2

Recently I came across a bug in code, equivalent to this snippet:

create table testing(num int, dt date, istrue boolean);

insert into testing values (1, '2018-01-01', True);

UPDATE testing SET num = 2, istrue = null AND dt = '2018-01-01';

The UPDATE statement should have actually been:

UPDATE testing SET num = 2, istrue = null WHERE dt = '2018-01-01';

Yet postgresql happily accepted the UPDATE as valid and it evaluated the code:

null AND dt = '2018-01-01'

after the second equal sign as a boolean and therefore updated data based on bad logic.

I have tried this in other SQL flavors and it is not allowed, they want a WHERE.

I'm not a postgres person but it does seem like a very odd syntax quirk, or is it a bug?

6

Yet postgresql happily accepted the UPDATE as valid and it evaluated the code:

null AND dt = '2018-01-01'

after the second equal sign as a boolean and therefore updated data based on bad logic.

Bad things happen where there is bad code. In this case, the code was not equivalent to the logic you wanted, and had replaced the WHERE with AND. This kind - of bad substitution - often results in errors. The rare times that it doesn't result in error you get this - bad - results where you get different/unexpected results from a query or - even catastrophic - you update the whole table where you wanted to update a few rows.

I have tried this in other SQL flavors and it is not allowed, they want a WHERE.

I don't know of any DBMS that requires WHERE in an UPDATE statement. SQL Server, Oracle, DB2, SQLite, MySQL, neither of them requires it. That is the job of the database developers, code reviewers and testing - to assure that code aligns with business logic and requirements.

I'm not a Postgres person but it does seem like a very odd syntax quirk, or is it a bug?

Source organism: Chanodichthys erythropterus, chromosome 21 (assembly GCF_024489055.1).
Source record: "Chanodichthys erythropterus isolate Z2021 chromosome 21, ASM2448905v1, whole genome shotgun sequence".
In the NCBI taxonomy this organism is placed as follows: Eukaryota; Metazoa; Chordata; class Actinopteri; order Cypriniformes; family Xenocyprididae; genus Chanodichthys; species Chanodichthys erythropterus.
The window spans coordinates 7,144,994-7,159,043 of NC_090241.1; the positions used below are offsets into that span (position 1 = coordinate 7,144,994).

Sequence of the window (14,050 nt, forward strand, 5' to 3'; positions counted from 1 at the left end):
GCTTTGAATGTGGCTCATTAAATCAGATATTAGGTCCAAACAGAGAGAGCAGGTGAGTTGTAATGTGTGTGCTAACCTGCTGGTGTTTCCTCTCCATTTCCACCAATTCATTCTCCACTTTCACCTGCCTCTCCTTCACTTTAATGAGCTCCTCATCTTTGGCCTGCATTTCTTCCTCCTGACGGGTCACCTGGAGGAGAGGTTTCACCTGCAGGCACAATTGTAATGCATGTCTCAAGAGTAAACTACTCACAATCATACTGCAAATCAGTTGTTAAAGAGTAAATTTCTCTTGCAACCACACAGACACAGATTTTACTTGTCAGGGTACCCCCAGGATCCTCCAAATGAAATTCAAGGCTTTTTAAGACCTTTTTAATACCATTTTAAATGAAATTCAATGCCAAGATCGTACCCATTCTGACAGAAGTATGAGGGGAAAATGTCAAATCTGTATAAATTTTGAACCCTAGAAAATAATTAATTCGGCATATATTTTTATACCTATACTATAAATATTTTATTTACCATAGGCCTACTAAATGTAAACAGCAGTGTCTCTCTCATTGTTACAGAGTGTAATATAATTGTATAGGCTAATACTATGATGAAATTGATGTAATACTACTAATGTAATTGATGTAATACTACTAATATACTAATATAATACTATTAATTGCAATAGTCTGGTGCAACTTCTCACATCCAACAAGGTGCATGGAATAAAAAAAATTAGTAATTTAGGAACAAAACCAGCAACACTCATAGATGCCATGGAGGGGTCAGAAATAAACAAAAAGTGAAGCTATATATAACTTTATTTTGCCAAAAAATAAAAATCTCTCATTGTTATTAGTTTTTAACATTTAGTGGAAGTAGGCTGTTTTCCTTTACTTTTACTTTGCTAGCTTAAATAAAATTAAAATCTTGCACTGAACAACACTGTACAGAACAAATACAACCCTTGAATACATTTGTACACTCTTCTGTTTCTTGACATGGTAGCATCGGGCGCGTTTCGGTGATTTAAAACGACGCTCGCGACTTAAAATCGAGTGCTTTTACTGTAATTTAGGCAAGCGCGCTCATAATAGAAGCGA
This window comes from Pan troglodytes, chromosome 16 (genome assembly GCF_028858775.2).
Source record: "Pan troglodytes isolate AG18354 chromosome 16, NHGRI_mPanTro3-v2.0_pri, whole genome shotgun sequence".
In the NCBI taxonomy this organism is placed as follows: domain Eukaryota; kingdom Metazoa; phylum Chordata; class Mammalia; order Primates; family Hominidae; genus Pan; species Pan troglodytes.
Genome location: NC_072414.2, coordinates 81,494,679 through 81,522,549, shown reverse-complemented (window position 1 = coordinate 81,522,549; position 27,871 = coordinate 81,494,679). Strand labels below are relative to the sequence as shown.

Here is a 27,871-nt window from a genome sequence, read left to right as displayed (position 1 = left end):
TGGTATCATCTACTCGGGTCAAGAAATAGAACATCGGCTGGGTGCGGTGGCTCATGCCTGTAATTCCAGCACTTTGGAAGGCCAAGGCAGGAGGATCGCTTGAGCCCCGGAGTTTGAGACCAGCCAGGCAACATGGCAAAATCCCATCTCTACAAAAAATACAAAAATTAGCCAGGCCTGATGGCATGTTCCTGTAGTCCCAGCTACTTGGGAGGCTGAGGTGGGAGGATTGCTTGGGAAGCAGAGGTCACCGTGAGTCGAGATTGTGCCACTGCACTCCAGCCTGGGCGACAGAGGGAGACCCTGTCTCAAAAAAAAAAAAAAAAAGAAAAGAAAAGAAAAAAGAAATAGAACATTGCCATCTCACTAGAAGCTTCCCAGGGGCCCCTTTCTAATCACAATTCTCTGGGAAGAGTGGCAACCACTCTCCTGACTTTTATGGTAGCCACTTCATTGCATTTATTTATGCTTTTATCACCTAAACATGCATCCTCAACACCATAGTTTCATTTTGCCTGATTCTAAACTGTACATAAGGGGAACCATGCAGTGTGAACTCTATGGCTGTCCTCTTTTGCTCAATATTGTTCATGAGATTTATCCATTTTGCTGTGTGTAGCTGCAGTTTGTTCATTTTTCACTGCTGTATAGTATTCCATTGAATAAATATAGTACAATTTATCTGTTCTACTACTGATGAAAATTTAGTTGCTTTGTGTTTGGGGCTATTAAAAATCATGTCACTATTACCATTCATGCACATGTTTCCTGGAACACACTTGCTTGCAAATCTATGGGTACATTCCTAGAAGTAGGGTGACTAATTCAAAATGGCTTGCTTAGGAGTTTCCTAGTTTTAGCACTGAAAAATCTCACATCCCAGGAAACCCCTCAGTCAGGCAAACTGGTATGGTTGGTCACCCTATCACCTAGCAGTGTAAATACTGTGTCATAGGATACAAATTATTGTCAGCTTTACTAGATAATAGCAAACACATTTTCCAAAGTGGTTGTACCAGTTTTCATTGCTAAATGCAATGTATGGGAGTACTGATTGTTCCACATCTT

It's definitely not a bug. The code is parsed and executed - as you correctly assumed - as:

UPDATE 
    testing 
SET 
    num = 2, 
    istrue = ( null AND (dt = '2018-01-01') )
;

resulting in updating the whole table. istrue will be updated with a value of NULL for the rows where dt is NULL or equal to '2018-01-01' and with a value of FALSE for the rest of the rows.

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3

I'm not a postgres person but it does seem like a very odd syntax quirk, or is it a bug?

It's not a RDBMS issue. It's just the spec, from SQL:2011

<update statement: positioned> ::=
UPDATE <target table> [ [ AS ] <correlation name> ]
SET <set clause list>
WHERE CURRENT OF <cursor name>

So you're before the WHERE so the next relevant thing is set clause list, which is

<set clause list> ::=
<set clause> [ { <comma> <set clause> }... ]

So you split on commas and the you get the set clause

<set clause> ::=
<multiple column assignment>
| <set target> <equals operator> <update source>

Than you split on equals and you're looking at the update source, which is

<update source> ::=
<value expression>
| <contextually typed value specification>

So it has to return a value expression and the presence of an AND makes it a boolean, value expression,

<boolean term> ::=
<boolean factor>
| <boolean term> AND <boolean factor>

Any database that doesn't do this is breaking spec.

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2

The issue is that other DBMSS don't support boolean values, so you'd need to write something like this:

UPDATE testing SET
    num = 2,
    istrue = CASE
        WHEN null AND dt = '2018-01-01' THEN 1
        WHEN NOT (null AND dt = '2018-01-01') THEN 0
        ELSE NULL
    END;

The behaviour of Postgres is exactly as one should expect given the existence of a = operator that produces boolean values – nothing strange going on at all.

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